William Murray, Lord Mansfield
William Murray was born on 2 March 1705 at Scone Abbey (later Palace) in Perth, Scotland. He was a son of David Murray (d.1731) and his wife Margery (Scott) and was educated in Perth before moving to London to attend Westminster School. He held many high ranking judicial posts, and was Lord Chief Justice of England from 1756-88. He played a key role in ending slavery in England with his judgment in the case of James Somerset. On 20 September 1738 he married Lady Elizabeth Finch but they had no children. In 1776 he was created Earl of Mansfield and was buried in the north transept of Westminster Abbey on 28 March 1793 (his nephew David, 2nd Earl of Mansfield was buried with him in 1796).
The large white marble monument was executed in 1801 by the sculptor John Flaxman. It depicts William seated in judicial robes, flanked by figures of Wisdom and Justice. At the back of the monument is a seated youth representing Death. It was moved to its present position in 1933. The inscription reads:
‘ “Here Murray long enough his country’s pride is now no more than Tully or than Hyde”. Foretold by Ar. Pope and fulfilled in the year 1793 when William Earl of Mansfield died full of years and of honours: of honours he declined many: those which he accepted were the following: he was appointed Solicitor General 1742, Attorney General 1754, Lord Chief Justice and Baron Mansfield 1756, Earl of Mansfield 1776. From the love which he bore to the place of his early education, he desired to be buried in this cathedral (privately) and would have forbidden that instance of human vanity, the erecting a monument to his memory, but a sum which with the interest has amounted to two thousand five hundred pounds was left for that purpose by A.Bailey Esqr. of Lyon’s Inn, which at least well meant mark of esteem he had no previous knowledge or suspicion of and had no power to prevent being executed. He was the fourth son of David, fifth Viscount Stormont, and married the Lady Elizabeth Finch, daughter to Daniel, Earl of Nottingham by whom he had no issue. Born at Scone 2nd March 1704. Died at Kenwood 20th March 1793.’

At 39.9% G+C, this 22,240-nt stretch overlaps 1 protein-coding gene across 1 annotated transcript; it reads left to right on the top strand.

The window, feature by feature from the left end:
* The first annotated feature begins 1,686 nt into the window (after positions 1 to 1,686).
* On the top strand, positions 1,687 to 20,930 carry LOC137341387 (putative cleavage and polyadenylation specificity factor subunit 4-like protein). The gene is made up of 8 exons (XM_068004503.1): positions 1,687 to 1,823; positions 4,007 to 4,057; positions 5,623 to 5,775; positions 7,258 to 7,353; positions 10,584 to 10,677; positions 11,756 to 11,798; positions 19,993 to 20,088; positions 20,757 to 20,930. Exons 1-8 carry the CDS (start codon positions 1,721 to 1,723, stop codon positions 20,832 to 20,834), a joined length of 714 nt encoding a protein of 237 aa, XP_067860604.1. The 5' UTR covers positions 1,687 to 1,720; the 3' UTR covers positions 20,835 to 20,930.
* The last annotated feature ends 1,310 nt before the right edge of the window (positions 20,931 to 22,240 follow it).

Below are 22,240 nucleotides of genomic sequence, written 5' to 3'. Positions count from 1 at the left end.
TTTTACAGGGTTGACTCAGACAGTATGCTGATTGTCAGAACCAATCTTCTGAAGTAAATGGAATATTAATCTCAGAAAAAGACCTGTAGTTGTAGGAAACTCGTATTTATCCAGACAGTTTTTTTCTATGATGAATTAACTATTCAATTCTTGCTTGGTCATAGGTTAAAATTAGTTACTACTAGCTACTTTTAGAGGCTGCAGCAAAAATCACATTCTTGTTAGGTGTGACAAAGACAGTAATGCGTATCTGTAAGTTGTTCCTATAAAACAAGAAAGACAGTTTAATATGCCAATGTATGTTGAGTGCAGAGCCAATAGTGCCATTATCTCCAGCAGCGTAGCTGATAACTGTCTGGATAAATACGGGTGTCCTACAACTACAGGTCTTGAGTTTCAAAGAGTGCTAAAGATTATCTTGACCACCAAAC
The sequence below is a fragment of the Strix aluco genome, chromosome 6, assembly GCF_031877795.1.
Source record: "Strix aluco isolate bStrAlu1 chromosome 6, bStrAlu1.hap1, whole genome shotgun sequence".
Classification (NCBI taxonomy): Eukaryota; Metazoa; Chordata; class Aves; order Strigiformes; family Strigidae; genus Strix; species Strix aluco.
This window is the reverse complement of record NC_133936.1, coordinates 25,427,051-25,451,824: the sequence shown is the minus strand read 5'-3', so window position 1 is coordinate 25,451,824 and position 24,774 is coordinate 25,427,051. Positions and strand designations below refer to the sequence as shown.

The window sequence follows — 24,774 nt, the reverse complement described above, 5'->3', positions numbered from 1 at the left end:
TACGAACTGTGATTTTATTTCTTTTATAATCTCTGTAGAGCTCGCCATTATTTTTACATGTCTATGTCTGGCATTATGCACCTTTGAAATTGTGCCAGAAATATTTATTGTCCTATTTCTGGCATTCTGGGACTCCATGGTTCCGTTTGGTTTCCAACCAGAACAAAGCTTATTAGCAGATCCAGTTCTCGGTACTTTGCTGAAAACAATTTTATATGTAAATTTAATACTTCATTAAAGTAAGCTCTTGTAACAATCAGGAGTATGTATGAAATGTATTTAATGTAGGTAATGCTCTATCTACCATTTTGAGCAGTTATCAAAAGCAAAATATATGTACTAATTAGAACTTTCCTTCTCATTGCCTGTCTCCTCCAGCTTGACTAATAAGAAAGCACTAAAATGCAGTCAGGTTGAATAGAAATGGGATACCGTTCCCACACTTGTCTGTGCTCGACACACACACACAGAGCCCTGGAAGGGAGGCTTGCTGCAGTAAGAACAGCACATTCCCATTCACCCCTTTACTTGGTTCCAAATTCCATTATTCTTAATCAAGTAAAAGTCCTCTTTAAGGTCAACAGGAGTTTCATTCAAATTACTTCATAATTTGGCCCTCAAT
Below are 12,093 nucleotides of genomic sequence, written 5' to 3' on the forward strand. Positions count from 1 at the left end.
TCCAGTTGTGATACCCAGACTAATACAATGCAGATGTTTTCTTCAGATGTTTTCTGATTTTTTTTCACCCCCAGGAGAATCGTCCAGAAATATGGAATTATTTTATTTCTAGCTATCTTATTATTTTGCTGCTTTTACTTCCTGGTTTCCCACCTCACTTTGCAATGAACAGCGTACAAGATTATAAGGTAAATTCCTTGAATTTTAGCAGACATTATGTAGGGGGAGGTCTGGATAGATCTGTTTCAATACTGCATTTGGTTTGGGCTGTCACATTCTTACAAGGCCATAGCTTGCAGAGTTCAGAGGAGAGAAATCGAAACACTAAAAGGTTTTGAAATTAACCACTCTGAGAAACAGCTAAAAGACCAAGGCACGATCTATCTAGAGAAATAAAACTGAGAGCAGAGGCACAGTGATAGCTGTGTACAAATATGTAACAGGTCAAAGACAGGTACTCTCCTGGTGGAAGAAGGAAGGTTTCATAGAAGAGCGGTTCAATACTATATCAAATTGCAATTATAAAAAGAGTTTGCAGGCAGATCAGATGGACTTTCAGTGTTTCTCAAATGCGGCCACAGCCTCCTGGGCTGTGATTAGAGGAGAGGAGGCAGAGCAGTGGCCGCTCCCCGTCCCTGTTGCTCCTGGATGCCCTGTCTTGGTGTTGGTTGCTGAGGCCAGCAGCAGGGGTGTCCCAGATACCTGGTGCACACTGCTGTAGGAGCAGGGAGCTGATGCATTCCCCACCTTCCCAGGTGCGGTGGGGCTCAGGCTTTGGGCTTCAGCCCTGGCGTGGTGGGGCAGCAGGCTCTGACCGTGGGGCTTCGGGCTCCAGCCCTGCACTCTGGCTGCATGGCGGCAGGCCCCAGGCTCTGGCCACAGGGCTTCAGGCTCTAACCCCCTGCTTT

The inscription gives ‘old style’ dating for his birth and the quote at the beginning is from the pen of poet Alexander Pope.
A photograph of the monument can be purchased from Westminster Abbey Library.
Oxford Dictionary of National Biography 2004
"Lord Mansfield" by Edmund Heward (1979)
"John Flaxman's monument to William Murray, 1st Earl of Mansfield" by V.Coltman, Church Monuments vol. XXII, 2007